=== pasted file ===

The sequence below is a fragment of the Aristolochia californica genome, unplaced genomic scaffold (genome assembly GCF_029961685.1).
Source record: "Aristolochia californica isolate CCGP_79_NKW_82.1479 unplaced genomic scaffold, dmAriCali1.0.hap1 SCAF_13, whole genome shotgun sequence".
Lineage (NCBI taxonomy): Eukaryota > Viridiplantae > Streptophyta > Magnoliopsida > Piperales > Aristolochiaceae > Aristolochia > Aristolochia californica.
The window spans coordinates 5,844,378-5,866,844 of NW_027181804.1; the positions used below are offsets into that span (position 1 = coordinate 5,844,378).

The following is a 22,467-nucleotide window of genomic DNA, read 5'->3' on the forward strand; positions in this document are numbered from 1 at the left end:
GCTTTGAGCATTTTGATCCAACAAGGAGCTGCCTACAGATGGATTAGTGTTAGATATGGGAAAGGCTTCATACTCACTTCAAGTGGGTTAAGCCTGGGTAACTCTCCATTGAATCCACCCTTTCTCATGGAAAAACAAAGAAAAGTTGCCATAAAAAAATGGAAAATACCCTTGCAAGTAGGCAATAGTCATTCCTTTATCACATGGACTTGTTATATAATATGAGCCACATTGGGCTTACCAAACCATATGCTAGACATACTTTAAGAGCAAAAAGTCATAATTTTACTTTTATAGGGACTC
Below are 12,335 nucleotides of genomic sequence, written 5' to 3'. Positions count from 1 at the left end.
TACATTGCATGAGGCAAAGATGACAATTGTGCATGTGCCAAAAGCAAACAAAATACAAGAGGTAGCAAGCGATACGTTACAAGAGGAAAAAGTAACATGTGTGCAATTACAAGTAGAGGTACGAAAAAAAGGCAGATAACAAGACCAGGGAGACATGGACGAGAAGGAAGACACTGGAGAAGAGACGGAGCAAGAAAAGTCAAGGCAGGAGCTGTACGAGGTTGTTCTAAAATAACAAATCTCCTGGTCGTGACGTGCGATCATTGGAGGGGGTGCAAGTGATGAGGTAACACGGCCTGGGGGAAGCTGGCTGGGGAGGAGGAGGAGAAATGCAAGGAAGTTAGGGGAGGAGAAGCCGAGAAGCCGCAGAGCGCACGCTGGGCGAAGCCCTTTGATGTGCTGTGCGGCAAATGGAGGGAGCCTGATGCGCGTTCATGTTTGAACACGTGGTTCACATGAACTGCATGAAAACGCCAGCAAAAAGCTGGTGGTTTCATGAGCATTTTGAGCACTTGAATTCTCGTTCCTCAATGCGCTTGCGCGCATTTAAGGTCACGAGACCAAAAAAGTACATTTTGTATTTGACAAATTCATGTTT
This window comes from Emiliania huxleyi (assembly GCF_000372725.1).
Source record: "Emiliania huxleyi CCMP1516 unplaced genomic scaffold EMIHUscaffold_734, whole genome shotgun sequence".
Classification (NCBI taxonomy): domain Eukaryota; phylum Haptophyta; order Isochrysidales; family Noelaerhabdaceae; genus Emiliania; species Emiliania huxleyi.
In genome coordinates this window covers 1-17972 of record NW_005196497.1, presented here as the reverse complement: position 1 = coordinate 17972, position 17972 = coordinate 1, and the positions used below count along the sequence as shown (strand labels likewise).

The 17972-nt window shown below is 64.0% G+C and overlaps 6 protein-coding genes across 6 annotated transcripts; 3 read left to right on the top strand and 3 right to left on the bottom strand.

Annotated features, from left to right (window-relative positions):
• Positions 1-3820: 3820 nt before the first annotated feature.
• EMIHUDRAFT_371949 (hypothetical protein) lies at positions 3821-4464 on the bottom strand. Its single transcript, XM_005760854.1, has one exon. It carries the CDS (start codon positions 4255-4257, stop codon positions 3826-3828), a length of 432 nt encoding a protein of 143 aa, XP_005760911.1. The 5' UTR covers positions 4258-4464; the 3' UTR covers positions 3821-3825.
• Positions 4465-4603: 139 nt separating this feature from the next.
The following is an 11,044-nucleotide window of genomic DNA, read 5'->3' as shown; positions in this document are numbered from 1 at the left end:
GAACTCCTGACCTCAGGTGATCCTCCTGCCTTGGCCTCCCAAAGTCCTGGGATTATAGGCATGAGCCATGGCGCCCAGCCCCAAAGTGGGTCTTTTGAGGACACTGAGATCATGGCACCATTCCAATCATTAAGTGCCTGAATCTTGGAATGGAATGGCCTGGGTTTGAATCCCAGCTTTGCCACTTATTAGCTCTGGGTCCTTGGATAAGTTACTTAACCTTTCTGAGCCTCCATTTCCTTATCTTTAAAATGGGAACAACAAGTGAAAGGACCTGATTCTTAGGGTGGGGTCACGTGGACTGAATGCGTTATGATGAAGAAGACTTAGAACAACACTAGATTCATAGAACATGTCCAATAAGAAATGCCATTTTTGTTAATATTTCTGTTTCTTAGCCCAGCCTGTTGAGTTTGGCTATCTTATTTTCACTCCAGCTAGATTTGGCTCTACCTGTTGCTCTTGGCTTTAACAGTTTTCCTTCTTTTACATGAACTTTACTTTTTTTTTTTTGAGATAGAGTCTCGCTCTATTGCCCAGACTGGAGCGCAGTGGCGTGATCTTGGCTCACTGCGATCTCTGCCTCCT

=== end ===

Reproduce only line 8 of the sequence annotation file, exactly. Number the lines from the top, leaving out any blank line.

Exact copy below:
TACATTGCATGAGGCAAAGATGACAATTGTGCATGTGCCAAAAGCAAACAAAATACAAGAGGTAGCAAGCGATACGTTACAAGAGGAAAAAGTAACATGTGTGCAATTACAAGTAGAGGTACGAAAAAAAGGCAGATAACAAGACCAGGGAGACATGGACGAGAAGGAAGACACTGGAGAAGAGACGGAGCAAGAAAAGTCAAGGCAGGAGCTGTACGAGGTTGTTCTAAAATAACAAATCTCCTGGTCGTGACGTGCGATCATTGGAGGGGGTGCAAGTGATGAGGTAACACGGCCTGGGGGAAGCTGGCTGGGGAGGAGGAGGAGAAATGCAAGGAAGTTAGGGGAGGAGAAGCCGAGAAGCCGCAGAGCGCACGCTGGGCGAAGCCCTTTGATGTGCTGTGCGGCAAATGGAGGGAGCCTGATGCGCGTTCATGTTTGAACACGTGGTTCACATGAACTGCATGAAAACGCCAGCAAAAAGCTGGTGGTTTCATGAGCATTTTGAGCACTTGAATTCTCGTTCCTCAATGCGCTTGCGCGCATTTAAGGTCACGAGACCAAAAAAGTACATTTTGTATTTGACAAATTCATGTTT